North Carolina Department of Health and Human Services
|Jurisdiction||State of North Carolina|
|Website||Official State DHHS Website|
The North Carolina Department of Health and Human Services (DHHS) is a large government agency in the U.S. state of North Carolina, somewhat analogous to the United States Department of Health and Human Services. The DHHS has more than 19,000 employees. The DHHS has its origins in the former North Carolina Department of Human Resources (DHR). It is headed by a Secretary, who is appointed by the governor.
- 1 Divisions
- 2 Secretaries
- 3 History
- 3.1 Department of Human Resources (1971-1997)
- 3.2 Medicaid system and abuse policy (2004-2010)
- 3.3 Vetoes and budget cuts (2011)
- 3.4 Budget shortfall and cuts (2011)
- 3.5 Medicaid IT delays, shortfall patch (2011-2012)
- 3.6 Personal care crisis (2012)
- 3.7 New cabinet hires and NC Fast (2013)
- 3.8 Backlog resolution (2014)
- 3.9 Surplus, Brajer hired (2015-2016)
- 4 See also
- 5 References
- 6 External links
Among its divisions are:
- Division of Social Services
- Division of Public Health
- Division of Mental Health, Developmental Disabilities, and Substance Abuse Services
- Division of Medical Assistance (most well known for the Medicaid program)
The following is a complete list of DHHS secretaries:
Department of Human Resources (1971-1997)
This section needs expansion. You can help by adding to it. (April 2016)
The DHHS has its origins in the former North Carolina Department of Human Resources (DHR). The DHR was created in 1971 as an umbrella to consolidate what had been more than 300 free-standing state agencies. The first Secretary of Human Resources, Dr. Lenox Baker, was appointed by Governor Robert W. Scott.
The Division of Public Health, an original part of the department, was taken out of the DHR in 1989. Most of its functions were transferred back to the DHR in 1997, when the agency was renamed the Department of Health and Human Services.
Medicaid system and abuse policy (2004-2010)
In April 2004, DHHS awarded Affiliated Computer Services (ACS) a contract to replace the existing Medicaid Management Information System operated by Hewlett Packard Enterprise Services. ACS was to complete the design by the summer of 2006, though the contract was terminated in July 2006 for delays. ACS filed a lawsuit against the state for wrongful work termination, and the civil court case was settled in January 2007, with ACS agreeing to install an additional software suite to help Medicaid generate savings. Two years later DHHS again attempted to replace their Medicaid computer system, awarding a $265 million contract to Computer Science Services in January 2009, with an August 2011 deadline for putting the system live.
An incident at DHHS psychiatric hospitals in 2009 attracted media attention, when a patient at Cherry Hospital was left in a chair for 24 hours before dying. Lanier Cansler was appointed as Secretary of DHHS shortly afterwards. One of his first actions was to create a zero-tolerance policy for patient abuse. A year later, former house co-speaker Richard T. Morgan filed an ethics complaint against Cansler, alleging a conflict of interest when Cansler awarded a no-bid HHS contract to one of his former lobbying clients, Carolinas Center for Medical Excellence. The claim would be dismissed early the next year.
In 2009 and 2010, state regulators found that companies were billing for never performed care in the state Medicaid system, prompting the state General Assembly to change the criteria for patients to be eligible for Medicaid's personal care services. On September 8, 2010, Disability Rights North Carolina wrote an open letter to the Department of Justice and Centers for Medicare & Medicaid Services, stating that despite thousands of individuals being referred to in-home PCS (Personal Care Services) since April 1, "relatively few" individuals had received care since, despite DHHS' code dictating that "assessments and patient notification should occur within 14 days." On November 4, 2010, WRAL published a report that delays in the DHHS Medicaid program had "people waiting weeks or months for care," with one elderly double-amputee still waiting to receive state-funded in-home care after five months. Disability Rights North Carolina further reported that people were dying as they waited to be assessed for services. Explained WRAL, "the state tried to rid the system of fraud and abuse, but the result has been that those who aren't trying to take advantage of the system are unintentionally penalized."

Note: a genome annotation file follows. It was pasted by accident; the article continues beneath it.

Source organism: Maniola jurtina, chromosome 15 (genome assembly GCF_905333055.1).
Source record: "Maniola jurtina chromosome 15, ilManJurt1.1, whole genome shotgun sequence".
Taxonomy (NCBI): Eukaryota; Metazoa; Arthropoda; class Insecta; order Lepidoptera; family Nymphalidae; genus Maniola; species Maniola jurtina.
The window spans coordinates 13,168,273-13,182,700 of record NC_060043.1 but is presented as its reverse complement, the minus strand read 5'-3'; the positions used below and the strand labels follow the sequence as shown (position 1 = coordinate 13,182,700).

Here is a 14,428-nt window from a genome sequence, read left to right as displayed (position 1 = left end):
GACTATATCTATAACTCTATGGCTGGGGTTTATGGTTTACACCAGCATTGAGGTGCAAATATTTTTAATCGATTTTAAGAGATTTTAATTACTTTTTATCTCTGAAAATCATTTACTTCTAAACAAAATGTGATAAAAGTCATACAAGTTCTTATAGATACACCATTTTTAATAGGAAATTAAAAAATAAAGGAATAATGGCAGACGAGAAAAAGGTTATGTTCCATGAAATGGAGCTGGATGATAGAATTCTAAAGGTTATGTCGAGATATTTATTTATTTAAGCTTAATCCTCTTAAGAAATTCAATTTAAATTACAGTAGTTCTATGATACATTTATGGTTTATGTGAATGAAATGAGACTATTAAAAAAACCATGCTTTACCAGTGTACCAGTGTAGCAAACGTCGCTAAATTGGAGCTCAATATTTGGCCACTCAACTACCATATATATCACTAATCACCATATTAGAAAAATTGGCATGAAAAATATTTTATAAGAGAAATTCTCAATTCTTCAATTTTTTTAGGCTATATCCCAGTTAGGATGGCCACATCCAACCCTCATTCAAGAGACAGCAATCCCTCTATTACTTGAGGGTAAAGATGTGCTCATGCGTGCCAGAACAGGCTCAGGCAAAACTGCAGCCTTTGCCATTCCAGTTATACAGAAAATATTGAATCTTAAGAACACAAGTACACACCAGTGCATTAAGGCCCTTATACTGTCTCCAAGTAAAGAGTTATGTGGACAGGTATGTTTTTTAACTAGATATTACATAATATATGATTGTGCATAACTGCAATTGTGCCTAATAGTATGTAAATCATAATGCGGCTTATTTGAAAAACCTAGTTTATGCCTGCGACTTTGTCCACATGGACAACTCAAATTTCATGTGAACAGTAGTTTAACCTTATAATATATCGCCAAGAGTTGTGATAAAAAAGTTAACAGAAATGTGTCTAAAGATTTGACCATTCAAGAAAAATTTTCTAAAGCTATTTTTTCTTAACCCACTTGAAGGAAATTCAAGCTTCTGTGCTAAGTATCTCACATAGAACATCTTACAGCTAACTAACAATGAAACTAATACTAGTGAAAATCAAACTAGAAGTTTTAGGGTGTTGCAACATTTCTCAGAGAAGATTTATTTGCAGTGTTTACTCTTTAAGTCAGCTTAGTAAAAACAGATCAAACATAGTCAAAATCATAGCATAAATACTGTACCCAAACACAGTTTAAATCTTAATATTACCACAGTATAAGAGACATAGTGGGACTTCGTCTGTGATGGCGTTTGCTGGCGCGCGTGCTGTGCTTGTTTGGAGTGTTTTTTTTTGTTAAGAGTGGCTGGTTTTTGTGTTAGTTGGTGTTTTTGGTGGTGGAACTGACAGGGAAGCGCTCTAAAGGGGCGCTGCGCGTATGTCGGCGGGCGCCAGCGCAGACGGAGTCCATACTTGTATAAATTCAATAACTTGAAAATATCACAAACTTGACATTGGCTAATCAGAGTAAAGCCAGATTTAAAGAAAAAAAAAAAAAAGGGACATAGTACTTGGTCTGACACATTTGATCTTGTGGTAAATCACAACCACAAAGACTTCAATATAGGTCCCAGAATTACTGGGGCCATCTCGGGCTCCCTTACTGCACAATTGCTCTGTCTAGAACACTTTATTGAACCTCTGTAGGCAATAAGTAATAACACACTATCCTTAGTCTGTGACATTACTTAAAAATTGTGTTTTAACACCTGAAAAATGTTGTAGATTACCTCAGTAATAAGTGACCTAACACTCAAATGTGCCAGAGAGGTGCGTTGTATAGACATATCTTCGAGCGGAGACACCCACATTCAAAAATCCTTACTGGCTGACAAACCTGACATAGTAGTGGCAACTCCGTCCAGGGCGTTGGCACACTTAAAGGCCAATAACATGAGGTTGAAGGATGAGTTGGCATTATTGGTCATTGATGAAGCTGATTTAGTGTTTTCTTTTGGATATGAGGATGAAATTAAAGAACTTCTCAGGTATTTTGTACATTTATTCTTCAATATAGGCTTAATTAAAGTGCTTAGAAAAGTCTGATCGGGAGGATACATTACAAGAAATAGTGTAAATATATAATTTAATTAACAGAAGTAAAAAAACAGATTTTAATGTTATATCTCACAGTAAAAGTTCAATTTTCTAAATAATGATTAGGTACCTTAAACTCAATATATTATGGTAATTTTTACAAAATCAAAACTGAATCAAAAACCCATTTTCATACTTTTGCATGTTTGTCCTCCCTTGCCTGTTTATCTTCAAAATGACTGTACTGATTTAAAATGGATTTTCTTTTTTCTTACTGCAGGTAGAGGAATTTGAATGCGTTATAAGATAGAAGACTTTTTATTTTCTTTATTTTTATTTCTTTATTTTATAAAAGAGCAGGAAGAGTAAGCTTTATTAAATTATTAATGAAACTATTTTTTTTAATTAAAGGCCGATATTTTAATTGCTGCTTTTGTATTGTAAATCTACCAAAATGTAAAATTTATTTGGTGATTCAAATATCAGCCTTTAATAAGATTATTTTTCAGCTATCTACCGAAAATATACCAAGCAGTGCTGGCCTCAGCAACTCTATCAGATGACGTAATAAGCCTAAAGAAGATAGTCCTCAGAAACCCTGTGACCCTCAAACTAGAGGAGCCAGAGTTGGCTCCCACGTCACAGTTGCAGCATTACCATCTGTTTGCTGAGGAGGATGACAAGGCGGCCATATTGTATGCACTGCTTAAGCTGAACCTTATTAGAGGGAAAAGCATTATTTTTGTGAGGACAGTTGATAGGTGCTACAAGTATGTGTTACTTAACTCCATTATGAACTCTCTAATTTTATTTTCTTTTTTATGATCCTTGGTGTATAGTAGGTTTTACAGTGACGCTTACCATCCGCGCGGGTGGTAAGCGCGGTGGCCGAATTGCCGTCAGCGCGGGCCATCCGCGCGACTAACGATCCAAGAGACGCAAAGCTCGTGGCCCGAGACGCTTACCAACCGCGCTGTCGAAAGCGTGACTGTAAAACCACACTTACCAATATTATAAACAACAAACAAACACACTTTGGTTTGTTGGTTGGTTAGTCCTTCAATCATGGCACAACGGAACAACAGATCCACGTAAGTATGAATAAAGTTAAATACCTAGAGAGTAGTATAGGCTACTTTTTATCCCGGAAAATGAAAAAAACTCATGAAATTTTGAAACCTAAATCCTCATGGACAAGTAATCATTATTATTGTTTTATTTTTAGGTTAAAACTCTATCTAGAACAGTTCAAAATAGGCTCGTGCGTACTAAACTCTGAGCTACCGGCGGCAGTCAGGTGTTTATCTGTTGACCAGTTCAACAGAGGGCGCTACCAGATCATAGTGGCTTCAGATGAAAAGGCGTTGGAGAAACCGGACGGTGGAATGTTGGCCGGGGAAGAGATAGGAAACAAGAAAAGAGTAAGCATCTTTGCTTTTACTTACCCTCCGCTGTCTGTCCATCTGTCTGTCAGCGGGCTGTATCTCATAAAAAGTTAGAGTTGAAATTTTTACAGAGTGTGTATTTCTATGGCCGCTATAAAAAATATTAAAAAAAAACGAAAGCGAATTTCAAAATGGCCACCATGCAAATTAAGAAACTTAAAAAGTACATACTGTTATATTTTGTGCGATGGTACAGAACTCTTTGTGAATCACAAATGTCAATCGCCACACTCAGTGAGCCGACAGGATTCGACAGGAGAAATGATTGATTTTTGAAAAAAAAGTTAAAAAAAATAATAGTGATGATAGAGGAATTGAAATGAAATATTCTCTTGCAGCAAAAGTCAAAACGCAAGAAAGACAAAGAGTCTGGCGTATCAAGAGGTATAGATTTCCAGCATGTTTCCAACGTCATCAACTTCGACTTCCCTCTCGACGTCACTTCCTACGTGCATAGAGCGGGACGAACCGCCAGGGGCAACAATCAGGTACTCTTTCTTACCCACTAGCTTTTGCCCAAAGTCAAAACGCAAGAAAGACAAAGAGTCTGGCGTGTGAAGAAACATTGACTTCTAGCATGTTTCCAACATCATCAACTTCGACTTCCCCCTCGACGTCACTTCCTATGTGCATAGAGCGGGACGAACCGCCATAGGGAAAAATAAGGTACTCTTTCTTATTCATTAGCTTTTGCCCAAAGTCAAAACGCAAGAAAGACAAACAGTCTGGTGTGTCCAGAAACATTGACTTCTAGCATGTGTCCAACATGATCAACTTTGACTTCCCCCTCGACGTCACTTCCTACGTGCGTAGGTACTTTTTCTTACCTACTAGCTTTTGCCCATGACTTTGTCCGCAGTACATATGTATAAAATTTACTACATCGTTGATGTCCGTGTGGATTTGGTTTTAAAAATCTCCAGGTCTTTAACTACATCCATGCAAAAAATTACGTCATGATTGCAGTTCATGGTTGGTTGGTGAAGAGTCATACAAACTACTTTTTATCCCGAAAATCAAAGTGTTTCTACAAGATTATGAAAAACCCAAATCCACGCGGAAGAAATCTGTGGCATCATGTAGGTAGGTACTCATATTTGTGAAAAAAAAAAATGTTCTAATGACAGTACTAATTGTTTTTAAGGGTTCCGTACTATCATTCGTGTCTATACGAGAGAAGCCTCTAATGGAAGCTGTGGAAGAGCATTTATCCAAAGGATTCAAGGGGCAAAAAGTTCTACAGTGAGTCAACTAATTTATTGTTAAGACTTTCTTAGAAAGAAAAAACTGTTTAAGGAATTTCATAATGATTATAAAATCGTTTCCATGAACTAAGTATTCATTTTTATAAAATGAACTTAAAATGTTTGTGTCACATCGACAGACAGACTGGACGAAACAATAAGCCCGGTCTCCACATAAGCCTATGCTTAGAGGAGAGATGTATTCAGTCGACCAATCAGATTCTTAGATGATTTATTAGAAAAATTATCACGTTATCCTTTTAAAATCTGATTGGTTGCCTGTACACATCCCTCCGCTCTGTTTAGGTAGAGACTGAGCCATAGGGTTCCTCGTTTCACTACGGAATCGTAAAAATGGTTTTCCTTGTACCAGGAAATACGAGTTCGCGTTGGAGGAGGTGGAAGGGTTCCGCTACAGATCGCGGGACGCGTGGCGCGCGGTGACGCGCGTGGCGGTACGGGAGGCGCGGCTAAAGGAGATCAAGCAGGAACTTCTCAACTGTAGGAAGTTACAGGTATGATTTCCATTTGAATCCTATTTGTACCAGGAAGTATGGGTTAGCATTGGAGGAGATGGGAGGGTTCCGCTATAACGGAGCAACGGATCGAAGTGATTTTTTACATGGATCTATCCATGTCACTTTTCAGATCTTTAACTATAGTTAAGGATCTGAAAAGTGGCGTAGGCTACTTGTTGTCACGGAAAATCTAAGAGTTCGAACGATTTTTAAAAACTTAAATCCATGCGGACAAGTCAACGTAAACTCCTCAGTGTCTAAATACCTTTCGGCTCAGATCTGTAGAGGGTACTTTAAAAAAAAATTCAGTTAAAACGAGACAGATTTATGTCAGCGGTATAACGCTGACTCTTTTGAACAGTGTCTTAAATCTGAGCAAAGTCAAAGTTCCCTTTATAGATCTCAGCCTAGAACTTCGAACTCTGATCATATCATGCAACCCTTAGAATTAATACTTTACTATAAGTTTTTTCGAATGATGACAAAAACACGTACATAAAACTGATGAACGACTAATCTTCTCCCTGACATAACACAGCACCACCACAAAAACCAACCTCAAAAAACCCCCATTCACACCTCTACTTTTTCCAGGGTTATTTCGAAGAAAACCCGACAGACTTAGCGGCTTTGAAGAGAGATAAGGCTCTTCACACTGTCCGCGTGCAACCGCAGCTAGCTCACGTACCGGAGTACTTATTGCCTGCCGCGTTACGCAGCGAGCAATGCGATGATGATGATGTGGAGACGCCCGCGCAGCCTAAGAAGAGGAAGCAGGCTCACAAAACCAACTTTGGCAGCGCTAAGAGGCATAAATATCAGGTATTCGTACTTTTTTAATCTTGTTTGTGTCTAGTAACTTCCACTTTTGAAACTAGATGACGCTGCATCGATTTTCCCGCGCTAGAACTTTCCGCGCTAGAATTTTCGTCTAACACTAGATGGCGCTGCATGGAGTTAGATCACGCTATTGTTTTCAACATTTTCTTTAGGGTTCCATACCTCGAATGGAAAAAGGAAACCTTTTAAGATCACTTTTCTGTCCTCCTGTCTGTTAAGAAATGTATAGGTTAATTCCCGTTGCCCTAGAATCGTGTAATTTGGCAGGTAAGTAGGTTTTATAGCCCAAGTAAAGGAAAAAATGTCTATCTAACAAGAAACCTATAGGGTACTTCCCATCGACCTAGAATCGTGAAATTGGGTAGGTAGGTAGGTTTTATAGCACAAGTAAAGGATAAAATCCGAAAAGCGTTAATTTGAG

Vetoes and budget cuts (2011)
The state budget for the division overseeing Medicaid was around $3 billion by 2011. In July 2011, Republican lawmakers in North Carolina overrode three of Governor Bev Perdue's vetoes, including her veto of the budget bill for the state, making the S781 measure into law. Medical Malpractice Reform S33 and Medicaid/Health Choice Provider Requirement S496 were also both passed into law. The vetoes met with a fair degree of controversy both politically and in the press. About one of the passed laws, WRAL wrote "federal rules require Medicaid to be managed by a single state agency. S496 would give the final say in Medicaid appeals to an administrative law judge, not to DHHS, the agency administering the grant. Democratic critics of the bill said the change could provoke federal officials to withhold some or all of the state's Medicaid money, but Republicans countered that if it did, DHHS could suspend that part of the statute while seeking a waiver from the feds."
As a result of the vetoes, Republican lawmakers passed a $19.7 billion state budget that dictated cutting $356 million in state Medicaid funding by April 2012, with a provision requiring DHHS to make their own budget changes to achieve the cut. In August 2011, Cansler announced that DHHS would find it "next to impossible to achieve this budget," noting that the relatively long federal approval process for budget cuts might make the April 2012 deadline untenable. Cansler explained that without legislative approval of cuts granted in a timely manner, to meet the deadline DHHS would "have to make additional reductions," including potentially cutting services defined as "optional" such as podiatry, dental care, organ transplants and hearing aids. To allow input on what to cut, Cansler made North Carolina Medical Care Advisory Committee meetings public.